This means that another way to view this story is to appreciate the details in the story through which Peter exhibits leadership. For example, notice how he stopped and thought methodically about how to handle the situation with his team. He considered their points of view when he could have just ruminated about himself. He thought about the result he wanted to create with his team. Because of this reflection, he could see the benefit of raising the issue explicitly, and he also recognized that, as a person who actually had the disease, if he could be calm and handle it well, the act of doing so would give him moral authority when asking his team not to panic either. He was able to point out the benefits to them of social distancing, help them see how to act responsibly, and alleviate many of their concerns. In fact, many of the employees followed suit, and Peter’s department continues to function well.

Even better, at the time I am writing this, Peter reports that he is now “at the tail end of [his] own illness and [is] fortunate that it’s been a pretty mild case overall.”

Peter had the benefit of a department that had a habit of communicating well. Good management in regular times can make good leadership easier when crisis hits.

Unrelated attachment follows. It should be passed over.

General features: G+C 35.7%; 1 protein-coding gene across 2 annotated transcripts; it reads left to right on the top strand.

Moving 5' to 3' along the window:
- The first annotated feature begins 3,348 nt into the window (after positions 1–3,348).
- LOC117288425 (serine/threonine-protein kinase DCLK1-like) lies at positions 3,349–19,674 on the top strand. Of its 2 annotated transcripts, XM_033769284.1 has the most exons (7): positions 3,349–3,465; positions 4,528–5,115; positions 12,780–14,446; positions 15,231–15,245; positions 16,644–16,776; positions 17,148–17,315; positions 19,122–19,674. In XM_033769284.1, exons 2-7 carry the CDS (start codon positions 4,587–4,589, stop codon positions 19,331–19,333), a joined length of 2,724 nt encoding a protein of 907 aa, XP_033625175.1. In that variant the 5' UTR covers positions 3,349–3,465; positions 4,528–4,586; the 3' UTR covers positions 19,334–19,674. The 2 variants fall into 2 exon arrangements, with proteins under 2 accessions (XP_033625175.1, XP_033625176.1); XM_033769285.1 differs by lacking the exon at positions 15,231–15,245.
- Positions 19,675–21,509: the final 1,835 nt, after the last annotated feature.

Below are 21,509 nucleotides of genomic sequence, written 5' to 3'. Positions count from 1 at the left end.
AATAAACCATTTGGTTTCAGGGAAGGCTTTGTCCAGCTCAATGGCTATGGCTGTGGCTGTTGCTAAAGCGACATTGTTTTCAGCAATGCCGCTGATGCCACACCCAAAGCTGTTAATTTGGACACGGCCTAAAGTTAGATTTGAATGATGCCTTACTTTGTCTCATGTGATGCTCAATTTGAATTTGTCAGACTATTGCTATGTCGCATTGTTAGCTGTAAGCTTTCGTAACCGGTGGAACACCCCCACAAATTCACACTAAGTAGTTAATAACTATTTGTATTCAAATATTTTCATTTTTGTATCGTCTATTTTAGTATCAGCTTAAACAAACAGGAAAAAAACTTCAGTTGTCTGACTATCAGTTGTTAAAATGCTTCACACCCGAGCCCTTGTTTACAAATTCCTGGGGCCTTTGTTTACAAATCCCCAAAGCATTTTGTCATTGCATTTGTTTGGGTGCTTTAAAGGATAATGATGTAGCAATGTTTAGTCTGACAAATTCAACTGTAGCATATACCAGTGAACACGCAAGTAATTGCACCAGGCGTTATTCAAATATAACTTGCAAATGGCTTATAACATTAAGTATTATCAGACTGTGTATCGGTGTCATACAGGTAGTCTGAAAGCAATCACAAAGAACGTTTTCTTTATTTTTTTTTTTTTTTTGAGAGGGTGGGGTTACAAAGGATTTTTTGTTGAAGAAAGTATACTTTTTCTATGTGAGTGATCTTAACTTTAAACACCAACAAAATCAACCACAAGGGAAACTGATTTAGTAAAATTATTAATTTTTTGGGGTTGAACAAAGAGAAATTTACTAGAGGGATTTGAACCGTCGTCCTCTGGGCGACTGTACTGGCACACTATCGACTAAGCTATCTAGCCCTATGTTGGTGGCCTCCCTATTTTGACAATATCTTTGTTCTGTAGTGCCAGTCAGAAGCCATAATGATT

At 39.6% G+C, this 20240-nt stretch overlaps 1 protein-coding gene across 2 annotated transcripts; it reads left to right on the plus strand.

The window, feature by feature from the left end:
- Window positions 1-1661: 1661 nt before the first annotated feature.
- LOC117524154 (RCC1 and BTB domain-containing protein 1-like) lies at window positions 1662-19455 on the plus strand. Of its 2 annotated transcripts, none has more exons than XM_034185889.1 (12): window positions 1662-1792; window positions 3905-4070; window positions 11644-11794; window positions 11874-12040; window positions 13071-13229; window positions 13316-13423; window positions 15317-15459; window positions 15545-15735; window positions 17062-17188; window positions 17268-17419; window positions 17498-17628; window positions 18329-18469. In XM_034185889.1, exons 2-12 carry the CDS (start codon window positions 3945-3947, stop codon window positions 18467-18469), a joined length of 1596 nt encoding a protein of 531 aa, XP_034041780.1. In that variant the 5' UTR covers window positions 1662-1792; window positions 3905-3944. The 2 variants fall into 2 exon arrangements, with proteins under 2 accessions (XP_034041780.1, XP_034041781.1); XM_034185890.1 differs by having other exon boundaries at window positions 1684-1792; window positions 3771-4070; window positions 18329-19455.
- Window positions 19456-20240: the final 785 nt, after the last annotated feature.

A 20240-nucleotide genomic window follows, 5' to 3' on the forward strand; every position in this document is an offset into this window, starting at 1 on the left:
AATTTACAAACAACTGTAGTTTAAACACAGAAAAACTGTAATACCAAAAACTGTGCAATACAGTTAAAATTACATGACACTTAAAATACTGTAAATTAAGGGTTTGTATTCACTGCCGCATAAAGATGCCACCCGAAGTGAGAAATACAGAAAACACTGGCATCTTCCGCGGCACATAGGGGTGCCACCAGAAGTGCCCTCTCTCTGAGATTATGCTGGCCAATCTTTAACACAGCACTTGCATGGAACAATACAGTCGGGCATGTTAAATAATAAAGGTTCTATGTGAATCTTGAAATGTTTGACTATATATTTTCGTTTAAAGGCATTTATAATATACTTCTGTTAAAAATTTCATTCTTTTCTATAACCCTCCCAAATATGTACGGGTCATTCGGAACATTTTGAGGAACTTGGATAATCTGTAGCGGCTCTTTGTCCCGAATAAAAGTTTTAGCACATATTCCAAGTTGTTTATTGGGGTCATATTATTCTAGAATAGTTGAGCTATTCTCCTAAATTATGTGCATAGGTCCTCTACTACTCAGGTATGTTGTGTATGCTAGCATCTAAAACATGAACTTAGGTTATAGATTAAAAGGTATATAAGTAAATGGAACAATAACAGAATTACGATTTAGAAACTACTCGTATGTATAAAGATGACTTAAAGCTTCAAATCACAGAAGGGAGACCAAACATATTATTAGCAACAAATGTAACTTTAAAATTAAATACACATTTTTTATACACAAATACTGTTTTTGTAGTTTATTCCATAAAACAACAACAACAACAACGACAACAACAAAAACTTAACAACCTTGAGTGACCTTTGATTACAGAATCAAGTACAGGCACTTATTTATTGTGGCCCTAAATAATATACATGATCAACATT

[1] I share this story, and all stories in this blog, with permission from the protagonists.

About the Blog

The entries in this blog examine stories of leadership performed by my Masters of Business Administration students in the University of Louisville College of Business. Our classes on leadership began shortly after social distancing began in the United States. I was asked to produce content for the College that would be helpful to individuals and organizations struggling to manage the new, jarring, and complex problems we all face in light of the COVID-19 pandemic, but at first, I worried that I would have little to offer beyond the wonderful content I have seen so many others produce. Then, my students began to report on the leadership efforts they exhibited in my class. The challenges they face are diverse and wide-ranging, but their efforts are inspiring. Therefore, I am now sharing some of their experiences, as well as some of my analyses of their experiences. My hope is that this will both inspire readers and also give readers concrete ideas about how they too can exhibit exceptional leadership during these difficult times.

[ About the Author ]


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Ryan W. Quinn

Associate Professor of Management and the Academic Director of the Project on Positive Leadership at the University of Louisville College of Business

Ryan W. Quinn is an Associate Professor of Management and the Academic Director of the Project on Positive Leadership at the University of Louisville College of Business. He has written books and academic articles on leadership and related topics, with an interest in understanding how to help individuals and organizations unleash their potential. He also teaches executives and MBA students, and consults for organizations around the world.